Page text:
• What are you doing to attract more customers and grab more market share? It is time to ramp up your visibility with new and existing customers: contribute some articles to local papers or magazines. I suspect they would love to have some guest editorials on technology. Create a newsletter to communicate cool new trends with your existing customer base. Discuss topics they may find interesting: Voice Control, Energy Management, Device supervision and remote management services, Wellness, Lighting and Circadian Rhythm, etc.. Become more active on Social Media and show off some completed projects, offer some monthly features on cool, new technology or an exciting project spotlight.
• How can you become more successful in each project? Evaluate your product offering. Are you selling the best solution for each product category? Is that product/brand adding value to your business, or is it simply a me-too product? I see many integrators around the world, who are losing money in key product categories, because it may be “easier to sell” a certain product. If you are simply taking the easy road, the highway will eventually run out of pavement. It is equally important to look at the product categories you are offering on each project. How can you maximize the opportunity with each client? Are you offering lighting control, shading, door entry, HVAC control, home theatre furnishings and acoustic treatments, security, surveillance, device supervision, etc.
• Review some business analytics: what product categories are growing or shrinking, which ones are the most profitable? Where could you add new revenue or increased profit opportunities? If you can’t pull this data from your accounting or other business management software, you can manually go through past projects and use a pencil and paper to analyse some data and make educated decisions to improve the health and future of the business.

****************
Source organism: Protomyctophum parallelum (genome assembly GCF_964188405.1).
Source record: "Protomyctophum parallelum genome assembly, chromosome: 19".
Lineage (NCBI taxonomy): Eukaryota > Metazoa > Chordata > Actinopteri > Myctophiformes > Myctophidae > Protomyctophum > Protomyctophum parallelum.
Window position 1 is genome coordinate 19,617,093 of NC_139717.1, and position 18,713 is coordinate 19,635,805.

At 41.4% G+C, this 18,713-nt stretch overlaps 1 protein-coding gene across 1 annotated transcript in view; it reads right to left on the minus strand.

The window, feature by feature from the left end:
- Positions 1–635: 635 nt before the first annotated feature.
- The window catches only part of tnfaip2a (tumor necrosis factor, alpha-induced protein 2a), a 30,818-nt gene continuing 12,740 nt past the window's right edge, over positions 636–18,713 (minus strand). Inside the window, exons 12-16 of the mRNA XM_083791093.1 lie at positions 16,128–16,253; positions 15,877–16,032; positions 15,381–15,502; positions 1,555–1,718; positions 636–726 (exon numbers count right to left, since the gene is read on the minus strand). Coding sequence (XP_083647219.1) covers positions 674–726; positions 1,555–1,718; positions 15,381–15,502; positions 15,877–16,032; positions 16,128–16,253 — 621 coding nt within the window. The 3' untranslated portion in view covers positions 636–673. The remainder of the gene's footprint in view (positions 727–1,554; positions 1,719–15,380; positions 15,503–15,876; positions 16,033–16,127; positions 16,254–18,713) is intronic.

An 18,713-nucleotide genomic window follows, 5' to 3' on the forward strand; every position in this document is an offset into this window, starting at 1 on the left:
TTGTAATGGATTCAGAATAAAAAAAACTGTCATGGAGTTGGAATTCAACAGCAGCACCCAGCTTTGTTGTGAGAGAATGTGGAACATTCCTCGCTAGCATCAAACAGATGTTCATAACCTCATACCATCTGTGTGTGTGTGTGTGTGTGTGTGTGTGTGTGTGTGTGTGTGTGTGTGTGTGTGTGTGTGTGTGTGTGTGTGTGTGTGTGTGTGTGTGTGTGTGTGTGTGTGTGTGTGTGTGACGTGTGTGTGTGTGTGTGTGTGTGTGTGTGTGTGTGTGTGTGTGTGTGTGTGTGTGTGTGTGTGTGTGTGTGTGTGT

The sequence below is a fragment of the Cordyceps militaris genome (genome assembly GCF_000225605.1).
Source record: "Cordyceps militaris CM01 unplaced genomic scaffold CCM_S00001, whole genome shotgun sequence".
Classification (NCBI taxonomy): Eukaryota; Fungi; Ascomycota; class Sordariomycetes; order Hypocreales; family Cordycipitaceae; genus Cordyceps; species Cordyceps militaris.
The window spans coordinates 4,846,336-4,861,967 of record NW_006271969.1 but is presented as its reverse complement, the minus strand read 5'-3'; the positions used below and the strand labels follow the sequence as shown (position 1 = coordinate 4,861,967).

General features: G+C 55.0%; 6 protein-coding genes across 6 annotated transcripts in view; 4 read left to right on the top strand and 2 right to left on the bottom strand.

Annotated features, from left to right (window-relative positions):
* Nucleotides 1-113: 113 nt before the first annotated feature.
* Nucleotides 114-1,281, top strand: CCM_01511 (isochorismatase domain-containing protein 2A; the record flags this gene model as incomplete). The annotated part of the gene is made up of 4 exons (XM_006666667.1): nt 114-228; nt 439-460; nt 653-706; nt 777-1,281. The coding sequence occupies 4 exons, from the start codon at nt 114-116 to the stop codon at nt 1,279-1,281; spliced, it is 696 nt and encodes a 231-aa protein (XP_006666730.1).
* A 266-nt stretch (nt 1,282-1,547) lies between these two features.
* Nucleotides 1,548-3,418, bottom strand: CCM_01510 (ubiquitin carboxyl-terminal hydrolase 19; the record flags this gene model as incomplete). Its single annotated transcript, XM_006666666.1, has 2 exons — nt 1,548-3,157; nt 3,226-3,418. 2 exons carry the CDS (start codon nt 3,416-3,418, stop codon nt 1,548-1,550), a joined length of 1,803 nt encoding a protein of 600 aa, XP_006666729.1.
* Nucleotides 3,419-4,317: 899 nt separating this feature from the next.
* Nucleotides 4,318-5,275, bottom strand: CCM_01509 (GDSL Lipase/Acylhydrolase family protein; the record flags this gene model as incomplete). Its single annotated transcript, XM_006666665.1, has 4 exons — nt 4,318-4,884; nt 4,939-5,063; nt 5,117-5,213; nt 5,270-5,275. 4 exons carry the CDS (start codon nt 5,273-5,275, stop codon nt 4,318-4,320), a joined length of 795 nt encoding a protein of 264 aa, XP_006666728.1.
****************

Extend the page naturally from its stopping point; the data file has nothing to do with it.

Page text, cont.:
• Challenge your beliefs: Carefully evaluate some of your beliefs about products, brands, business policies and try to flip them upside down. You may believe that X product may be too expensive but make a list of all the benefits offered by the product and you may find further value to determine it is actually priced too low. Or you may find that a leading product in a category is driving your profits margins down, and it is time to seek an alternative that is more profitable and adds further value to your business. Maybe it is time to flip a policy and add more long-term value to your business, by offering a unique benefit. Look at what Amazon did by simply offering “free” shipping with its Prime service. They turned a challenge: cost of shipping vs. buying from a store, into an opportunity: save a trip to the store and get it delivered for free.
Next time you are faced with a challenging situation, try to shift your perspective and ask yourself what positive developments can come from this situation? Don’t be shy to include your team in this exercise. The power of team collaboration on activities like this is invaluable. Make your next lemon a lemonade stand!